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A Time for “Returning:” Alumnus Gives Back

by Nanette Cormier

Mark Atkins ’71 has developed an interesting theory about career development. It is no surprise that its stages, which happen to rhyme, mirror the evolution of his business career and life.

He says that the 20s are for “learning;” the 30s for “yearning;” the 40s for “earning;” and the 50s and beyond for “returning.” Atkins has spent 40 years in business.  During 23 of them he served as chairman, CEO, and president of two entrepreneurial early stage companies that evolved into global market leading entities and were sold in the aggregate for an excess of $150 million.

Entrepreneur Mark Atkins '71 believes that the dynamism and diversity of
UMass Boston present an unparalleled context for students during
the “learning” stage of their careers. He will teach three courses at the College of
Management in spring 2013.
Invention Machine Corporation, which he left in July 2012, is a software company with an innovation platform for assisting global manufacturing companies in developing their next generation products.

The second company, Vality Technology, is a software company that helps the Global 2000 companies integrate their huge and disparate data stores into useful, real time information to support their sales and marketing activities. Earlier in his career, Atkins worked for Honeywell and an IBM spin-off, and contributed to what were early versions of “Cloud” computing.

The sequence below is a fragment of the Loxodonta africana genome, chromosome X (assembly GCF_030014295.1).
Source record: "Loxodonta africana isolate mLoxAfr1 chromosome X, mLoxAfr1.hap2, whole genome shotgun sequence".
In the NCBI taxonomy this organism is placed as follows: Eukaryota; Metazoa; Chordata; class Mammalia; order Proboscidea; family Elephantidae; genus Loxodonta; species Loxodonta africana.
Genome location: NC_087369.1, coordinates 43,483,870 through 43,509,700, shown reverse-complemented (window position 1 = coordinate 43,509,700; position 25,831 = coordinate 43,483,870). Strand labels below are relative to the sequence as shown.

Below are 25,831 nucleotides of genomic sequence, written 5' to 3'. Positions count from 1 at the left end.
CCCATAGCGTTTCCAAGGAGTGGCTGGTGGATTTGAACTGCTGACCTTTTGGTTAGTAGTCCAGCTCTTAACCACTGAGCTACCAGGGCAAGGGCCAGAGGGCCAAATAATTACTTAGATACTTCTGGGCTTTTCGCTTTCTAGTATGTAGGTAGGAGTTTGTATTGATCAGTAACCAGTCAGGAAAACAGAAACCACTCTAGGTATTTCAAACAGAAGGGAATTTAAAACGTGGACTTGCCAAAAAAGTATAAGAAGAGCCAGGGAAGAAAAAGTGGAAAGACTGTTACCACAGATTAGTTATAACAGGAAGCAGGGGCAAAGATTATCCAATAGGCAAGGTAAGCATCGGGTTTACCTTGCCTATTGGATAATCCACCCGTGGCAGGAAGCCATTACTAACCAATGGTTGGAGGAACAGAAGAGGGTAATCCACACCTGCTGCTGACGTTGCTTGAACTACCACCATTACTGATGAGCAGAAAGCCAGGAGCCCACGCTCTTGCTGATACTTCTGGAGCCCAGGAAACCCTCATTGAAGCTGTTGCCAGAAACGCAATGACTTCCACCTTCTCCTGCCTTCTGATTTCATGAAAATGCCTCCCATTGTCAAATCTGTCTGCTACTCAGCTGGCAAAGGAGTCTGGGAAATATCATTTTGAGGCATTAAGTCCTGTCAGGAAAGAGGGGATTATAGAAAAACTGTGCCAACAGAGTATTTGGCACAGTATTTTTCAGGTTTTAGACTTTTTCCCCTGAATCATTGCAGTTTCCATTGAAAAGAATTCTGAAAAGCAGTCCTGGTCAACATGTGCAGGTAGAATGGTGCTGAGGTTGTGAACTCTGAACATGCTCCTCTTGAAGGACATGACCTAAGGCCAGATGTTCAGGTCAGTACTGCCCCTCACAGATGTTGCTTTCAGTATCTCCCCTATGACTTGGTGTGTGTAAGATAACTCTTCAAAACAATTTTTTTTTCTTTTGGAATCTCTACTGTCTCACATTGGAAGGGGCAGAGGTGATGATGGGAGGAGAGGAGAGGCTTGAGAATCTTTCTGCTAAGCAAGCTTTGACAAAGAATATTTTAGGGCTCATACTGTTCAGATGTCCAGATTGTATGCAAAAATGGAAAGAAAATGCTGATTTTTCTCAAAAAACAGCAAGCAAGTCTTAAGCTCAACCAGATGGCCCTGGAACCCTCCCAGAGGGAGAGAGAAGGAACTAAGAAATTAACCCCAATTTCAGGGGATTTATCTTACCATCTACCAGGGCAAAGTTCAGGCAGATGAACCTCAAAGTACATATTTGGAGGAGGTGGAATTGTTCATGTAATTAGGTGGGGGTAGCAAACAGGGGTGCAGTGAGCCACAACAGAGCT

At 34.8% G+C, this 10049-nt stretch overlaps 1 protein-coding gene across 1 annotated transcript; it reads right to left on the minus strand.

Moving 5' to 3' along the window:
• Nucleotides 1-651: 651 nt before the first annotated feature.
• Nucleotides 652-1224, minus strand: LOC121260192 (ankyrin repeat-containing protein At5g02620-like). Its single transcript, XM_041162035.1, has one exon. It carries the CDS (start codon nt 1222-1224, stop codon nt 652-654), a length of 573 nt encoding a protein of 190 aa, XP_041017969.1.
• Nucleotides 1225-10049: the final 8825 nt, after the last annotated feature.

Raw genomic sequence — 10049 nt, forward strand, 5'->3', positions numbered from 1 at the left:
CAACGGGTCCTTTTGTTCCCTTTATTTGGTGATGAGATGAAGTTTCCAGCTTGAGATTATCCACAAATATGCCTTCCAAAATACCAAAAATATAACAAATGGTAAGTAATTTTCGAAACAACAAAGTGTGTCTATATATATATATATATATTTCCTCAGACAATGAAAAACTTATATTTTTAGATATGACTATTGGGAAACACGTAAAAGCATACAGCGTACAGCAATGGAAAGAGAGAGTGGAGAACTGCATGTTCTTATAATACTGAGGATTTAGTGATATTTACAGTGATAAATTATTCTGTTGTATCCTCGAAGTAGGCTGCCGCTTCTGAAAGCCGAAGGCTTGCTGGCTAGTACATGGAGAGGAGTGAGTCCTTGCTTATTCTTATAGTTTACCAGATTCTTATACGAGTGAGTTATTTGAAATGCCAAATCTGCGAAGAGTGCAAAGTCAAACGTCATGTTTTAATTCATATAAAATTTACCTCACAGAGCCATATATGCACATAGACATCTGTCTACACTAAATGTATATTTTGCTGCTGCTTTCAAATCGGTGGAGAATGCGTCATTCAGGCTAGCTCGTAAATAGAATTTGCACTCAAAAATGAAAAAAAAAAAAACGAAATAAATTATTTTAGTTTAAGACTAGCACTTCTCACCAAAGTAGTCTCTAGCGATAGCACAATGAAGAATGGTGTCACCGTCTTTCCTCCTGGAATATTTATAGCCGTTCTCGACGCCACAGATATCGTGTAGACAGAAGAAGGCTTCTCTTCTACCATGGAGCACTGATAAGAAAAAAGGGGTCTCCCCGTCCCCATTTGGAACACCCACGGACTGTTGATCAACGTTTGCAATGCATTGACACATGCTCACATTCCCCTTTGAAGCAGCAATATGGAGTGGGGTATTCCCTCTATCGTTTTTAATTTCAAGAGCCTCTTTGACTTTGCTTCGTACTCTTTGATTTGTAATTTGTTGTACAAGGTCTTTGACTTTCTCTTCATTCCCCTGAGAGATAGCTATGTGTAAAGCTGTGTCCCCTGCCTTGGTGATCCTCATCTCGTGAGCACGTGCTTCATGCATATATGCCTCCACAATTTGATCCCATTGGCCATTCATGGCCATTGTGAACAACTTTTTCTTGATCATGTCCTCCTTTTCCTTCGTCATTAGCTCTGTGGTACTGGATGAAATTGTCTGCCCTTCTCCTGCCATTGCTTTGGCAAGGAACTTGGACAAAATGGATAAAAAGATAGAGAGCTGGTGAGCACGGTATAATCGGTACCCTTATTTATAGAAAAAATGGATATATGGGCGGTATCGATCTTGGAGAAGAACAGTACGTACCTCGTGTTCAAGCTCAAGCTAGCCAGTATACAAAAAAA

After his long tenure as CEO, Atkins has entered into his fourth stage of “returning,” which will allow him to share his experiences in the three earlier stages of “learning,” “yearning,” and “earning” with students by joining the UMass Boston College of Management faculty in spring 2013.

Atkins, who grew up in the Franklin Field Housing Project in Dorchester, expresses his gratitude to UMass Boston for giving him his first big opportunity to launch his career by granting him a full scholarship to attend college. He was the first in his family to do so.
After UMass Boston, he earned his MBA by attending Babson College at night, also on scholarship. He is a self-proclaimed “city guy” ever energized by the vitality, opportunities, and promise of urban environments.

And now in “returning,” Atkins hopes that his teaching based upon his commercial experience will help students launch their own personal and professional careers. He believes the dynamism and diversity of UMass Boston present an unparalleled context for students during the “learning” stage of their careers.

“We couldn’t be more delighted than to have Mark Atkins share his decades of entrepreneurial achievement and leadership experience in how to build successful global companies,” says College of Management Dean Philip Quaglieri.

In addition to his teaching, Atkins has already “returned” to the university by providing the Atkins Scholarship program. He has tremendous belief in the quality of the university’s faculty and students and sees the university as a remarkable institution for launching successful entrepreneurial careers like his own. In short, he says “There’s no better place for learning than UMass Boston.”   



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